Phenomics

Phenomics is a field of study concerned with the characterization of phenotypes as a whole (phenome), which are characteristics of organisms that arise via the interaction of the genome with the environment.

The word was coined by Steven A. Garan, Director of the Aging Research Centre (ARC) at a guest lecture he gave at the University of Waterloo in 1996.

The term was introduced later, independently, by Niculescu and Kelsoe in 2002, in relationship to the empirical study of psychiatric phenotypes in an integrative fashion with genetics and genomics. Niculescu and colleagues subsequently published a landmark paper in 2006 describing a new empirical quantitative approach for phenomics analysis, termed PhenoChipping, that readily lends itself to integration with genomics.

The term is used by Australian Phenomics Facility, where mice are bred to show the effects that different genes have on their development. The Consortium for Neuropsychiatric Phenomics at UCLA was established under the aegis of the NIH Roadmap Initiative in 2007 to advance understanding of neuropsychiatric phenotypes on a genome-wide scale.

The Australian Plant Phenomics Facility ( [http://www.plantphenomics.org.au] ) was established in 2008. Headquartered at the Waite Campus of the University of Adelaide, and with nodes in Adelaide and Canberra (CSIRO Plant Industry and ANU), it will provide high throughput imaging using visible, near infra-red, far infra-red and fluorescence imaging, and will enable the development of capabilities and facilities to provide a comprehensive, continuous analysis of plant growth and performance using modern technologies. The Facility will relieve the ‘phenotyping bottleneck’ which has, until now, limited our ability to capitalize on substantial investments already made in plant functional genomics and modern breeding technologies.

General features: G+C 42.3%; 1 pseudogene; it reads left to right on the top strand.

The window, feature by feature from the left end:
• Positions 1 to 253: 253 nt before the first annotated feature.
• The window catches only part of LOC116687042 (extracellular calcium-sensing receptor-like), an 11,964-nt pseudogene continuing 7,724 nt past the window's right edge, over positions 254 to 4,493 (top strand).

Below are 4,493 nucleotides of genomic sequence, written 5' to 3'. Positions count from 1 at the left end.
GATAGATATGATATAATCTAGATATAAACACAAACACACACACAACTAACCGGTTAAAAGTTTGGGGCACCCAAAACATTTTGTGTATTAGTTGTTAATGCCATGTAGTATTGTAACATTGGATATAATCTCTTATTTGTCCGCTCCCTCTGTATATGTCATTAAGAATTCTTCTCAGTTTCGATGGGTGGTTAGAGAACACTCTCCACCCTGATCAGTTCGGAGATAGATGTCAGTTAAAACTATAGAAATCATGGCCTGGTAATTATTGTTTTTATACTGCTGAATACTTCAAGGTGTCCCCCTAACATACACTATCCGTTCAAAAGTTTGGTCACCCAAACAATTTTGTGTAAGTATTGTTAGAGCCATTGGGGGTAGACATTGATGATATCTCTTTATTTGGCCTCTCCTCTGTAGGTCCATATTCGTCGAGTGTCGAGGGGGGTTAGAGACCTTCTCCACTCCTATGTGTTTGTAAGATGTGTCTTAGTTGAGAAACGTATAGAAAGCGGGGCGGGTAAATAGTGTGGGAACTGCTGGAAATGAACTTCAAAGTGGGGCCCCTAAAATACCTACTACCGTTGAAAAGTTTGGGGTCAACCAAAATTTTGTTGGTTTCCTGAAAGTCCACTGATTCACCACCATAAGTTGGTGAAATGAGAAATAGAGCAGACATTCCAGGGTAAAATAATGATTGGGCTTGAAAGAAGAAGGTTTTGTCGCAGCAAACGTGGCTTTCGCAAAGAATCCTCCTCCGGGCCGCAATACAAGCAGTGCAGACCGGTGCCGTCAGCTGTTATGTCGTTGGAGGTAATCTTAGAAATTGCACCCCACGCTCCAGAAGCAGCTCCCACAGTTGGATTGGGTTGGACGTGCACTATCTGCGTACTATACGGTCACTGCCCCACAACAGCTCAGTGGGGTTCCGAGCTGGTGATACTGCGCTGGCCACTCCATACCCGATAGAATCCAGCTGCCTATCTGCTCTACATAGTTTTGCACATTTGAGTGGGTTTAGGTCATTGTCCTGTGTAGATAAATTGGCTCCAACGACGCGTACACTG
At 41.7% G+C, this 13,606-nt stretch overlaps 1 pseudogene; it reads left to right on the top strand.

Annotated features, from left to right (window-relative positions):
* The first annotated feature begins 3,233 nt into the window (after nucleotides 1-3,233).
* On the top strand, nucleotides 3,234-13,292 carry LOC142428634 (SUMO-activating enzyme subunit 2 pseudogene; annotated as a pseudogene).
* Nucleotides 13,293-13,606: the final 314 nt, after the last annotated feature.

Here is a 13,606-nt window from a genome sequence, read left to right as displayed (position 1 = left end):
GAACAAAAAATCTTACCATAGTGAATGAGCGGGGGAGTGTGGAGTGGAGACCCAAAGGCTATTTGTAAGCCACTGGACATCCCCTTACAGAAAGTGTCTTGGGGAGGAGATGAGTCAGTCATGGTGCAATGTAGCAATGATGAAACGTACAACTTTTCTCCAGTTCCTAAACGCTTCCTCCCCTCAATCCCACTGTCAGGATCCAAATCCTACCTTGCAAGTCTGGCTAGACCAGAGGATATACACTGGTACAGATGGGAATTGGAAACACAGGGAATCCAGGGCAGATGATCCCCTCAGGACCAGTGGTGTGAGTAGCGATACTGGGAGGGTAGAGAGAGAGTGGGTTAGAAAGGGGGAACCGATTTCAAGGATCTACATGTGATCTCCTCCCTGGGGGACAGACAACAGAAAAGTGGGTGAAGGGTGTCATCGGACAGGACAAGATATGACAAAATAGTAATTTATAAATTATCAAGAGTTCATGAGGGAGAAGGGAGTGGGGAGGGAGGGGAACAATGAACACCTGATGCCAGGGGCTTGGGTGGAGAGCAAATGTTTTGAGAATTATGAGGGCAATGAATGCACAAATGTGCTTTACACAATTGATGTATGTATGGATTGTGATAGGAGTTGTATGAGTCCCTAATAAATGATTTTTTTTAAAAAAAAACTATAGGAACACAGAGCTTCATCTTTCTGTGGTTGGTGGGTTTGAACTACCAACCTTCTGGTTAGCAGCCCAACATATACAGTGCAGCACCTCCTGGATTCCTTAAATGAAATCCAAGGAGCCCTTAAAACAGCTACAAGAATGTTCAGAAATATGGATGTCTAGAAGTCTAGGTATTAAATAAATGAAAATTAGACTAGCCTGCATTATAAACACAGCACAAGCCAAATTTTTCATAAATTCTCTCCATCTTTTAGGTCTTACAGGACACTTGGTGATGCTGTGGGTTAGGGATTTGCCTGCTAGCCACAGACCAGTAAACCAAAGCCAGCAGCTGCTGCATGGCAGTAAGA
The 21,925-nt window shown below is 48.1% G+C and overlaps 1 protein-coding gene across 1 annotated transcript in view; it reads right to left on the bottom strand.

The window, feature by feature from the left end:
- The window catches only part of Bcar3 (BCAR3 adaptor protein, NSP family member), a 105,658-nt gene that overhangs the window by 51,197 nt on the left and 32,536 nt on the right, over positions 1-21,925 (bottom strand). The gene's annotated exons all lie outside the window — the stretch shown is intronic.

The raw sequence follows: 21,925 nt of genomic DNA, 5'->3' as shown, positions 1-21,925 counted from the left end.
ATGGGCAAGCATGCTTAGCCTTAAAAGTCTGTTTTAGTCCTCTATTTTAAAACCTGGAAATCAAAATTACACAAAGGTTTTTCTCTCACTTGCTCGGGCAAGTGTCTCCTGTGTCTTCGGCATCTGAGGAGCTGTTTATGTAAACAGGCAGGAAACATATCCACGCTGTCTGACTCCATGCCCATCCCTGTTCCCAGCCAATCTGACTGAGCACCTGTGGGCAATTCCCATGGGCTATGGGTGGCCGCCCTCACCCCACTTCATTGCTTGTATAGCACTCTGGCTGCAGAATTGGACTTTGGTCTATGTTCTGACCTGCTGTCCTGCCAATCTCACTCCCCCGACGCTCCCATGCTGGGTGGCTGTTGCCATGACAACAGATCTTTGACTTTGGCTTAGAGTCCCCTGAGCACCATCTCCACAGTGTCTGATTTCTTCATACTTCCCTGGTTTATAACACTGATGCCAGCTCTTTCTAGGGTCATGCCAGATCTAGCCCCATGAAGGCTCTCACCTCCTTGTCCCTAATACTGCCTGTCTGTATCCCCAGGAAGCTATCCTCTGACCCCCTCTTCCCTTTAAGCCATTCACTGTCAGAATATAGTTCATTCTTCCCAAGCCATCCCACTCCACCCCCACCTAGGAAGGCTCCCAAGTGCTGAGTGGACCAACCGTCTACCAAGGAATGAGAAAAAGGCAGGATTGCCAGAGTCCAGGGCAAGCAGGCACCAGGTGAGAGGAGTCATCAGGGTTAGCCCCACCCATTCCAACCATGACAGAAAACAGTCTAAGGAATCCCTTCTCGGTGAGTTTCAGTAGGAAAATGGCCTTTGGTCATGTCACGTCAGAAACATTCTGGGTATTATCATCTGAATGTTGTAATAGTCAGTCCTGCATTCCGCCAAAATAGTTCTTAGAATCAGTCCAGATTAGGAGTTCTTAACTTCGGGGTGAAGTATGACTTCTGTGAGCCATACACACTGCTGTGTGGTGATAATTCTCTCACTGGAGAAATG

Important articles

* Kelsoe, J.R. and Niculescu, A.B. (2002). Finding Genes for Bipolar Disorder in the Functional Genomics Era: From Convergent Functional Genomics to Phenomics and Back. CNS Spectrums 2002; 7: 215-226. PMID: 15211285
* Freimer, N. and Sabatti, C. (2003). The human phenome project. Nature Genetics, 34, 15-21. PMID 12721547
* Scriver, C. R. (2004). "After the genome--the phenome?" J Inherit Metab Dis 27(3): 305-17.
* Bogue, M. A. and S. C. Grubb (2004). "The Mouse Phenome Project." Genetica 122(1): 71-4.
* Garan, S. A., et al (2003). "Phenomics: a new direction for the study of neuroendocrine aging", Experimental Gerontology, Vol 38 (1-2), 218.
* Niculescu, A. B., et al.(2006).PhenoChipping of psychotic disorders: A novel approach for deconstructing and quantitating psychiatric phenotypes. Am J Med Genet B Neuropsychiatr Genet. 141(6):653-662. PMID: 16838358

See also

*Phenome
*-omics

External links

* [http://www.arclab.org The Aging Research Centre]
* [http://apf.edu.au The Australian Phenomics Facility]
* [http://www.neurophenomics.info The Laboratory of Neurophenomics]
* [http://www.phenomics.ucla.edu/ UCLA Consortium for Neuropsychiatric Phenomics]
* [http://www.lemnatec.com/scanalyzer_gh.htm The Plant Phenomics Platform]
* [http://www.plantphenomics.org.au The Australian Plant Phenomics Facility]
* [http://www.lemnatec.com/scanalyzer_gh.htm Plant Phenomics platform]


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